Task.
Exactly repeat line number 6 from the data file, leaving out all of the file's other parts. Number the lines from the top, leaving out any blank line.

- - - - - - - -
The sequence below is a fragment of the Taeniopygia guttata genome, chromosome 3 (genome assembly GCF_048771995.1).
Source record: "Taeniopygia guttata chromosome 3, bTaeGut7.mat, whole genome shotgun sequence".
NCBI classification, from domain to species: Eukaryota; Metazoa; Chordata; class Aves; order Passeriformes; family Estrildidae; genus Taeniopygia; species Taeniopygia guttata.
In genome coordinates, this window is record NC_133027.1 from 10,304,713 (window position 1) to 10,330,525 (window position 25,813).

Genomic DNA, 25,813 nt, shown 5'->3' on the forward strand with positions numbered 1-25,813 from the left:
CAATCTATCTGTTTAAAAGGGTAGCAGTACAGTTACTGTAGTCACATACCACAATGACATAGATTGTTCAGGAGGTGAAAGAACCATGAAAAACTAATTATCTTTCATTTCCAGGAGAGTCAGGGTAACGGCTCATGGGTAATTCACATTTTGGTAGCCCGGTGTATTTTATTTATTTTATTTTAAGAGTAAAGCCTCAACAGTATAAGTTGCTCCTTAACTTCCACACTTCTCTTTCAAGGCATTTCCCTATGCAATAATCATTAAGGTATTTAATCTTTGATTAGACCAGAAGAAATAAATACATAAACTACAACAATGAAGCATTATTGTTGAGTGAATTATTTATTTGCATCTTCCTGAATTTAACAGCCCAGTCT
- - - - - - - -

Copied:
CAATCTATCTGTTTAAAAGGGTAGCAGTACAGTTACTGTAGTCACATACCACAATGACATAGATTGTTCAGGAGGTGAAAGAACCATGAAAAACTAATTATCTTTCATTTCCAGGAGAGTCAGGGTAACGGCTCATGGGTAATTCACATTTTGGTAGCCCGGTGTATTTTATTTATTTTATTTTAAGAGTAAAGCCTCAACAGTATAAGTTGCTCCTTAACTTCCACACTTCTCTTTCAAGGCATTTCCCTATGCAATAATCATTAAGGTATTTAATCTTTGATTAGACCAGAAGAAATAAATACATAAACTACAACAATGAAGCATTATTGTTGAGTGAATTATTTATTTGCATCTTCCTGAATTTAACAGCCCAGTCT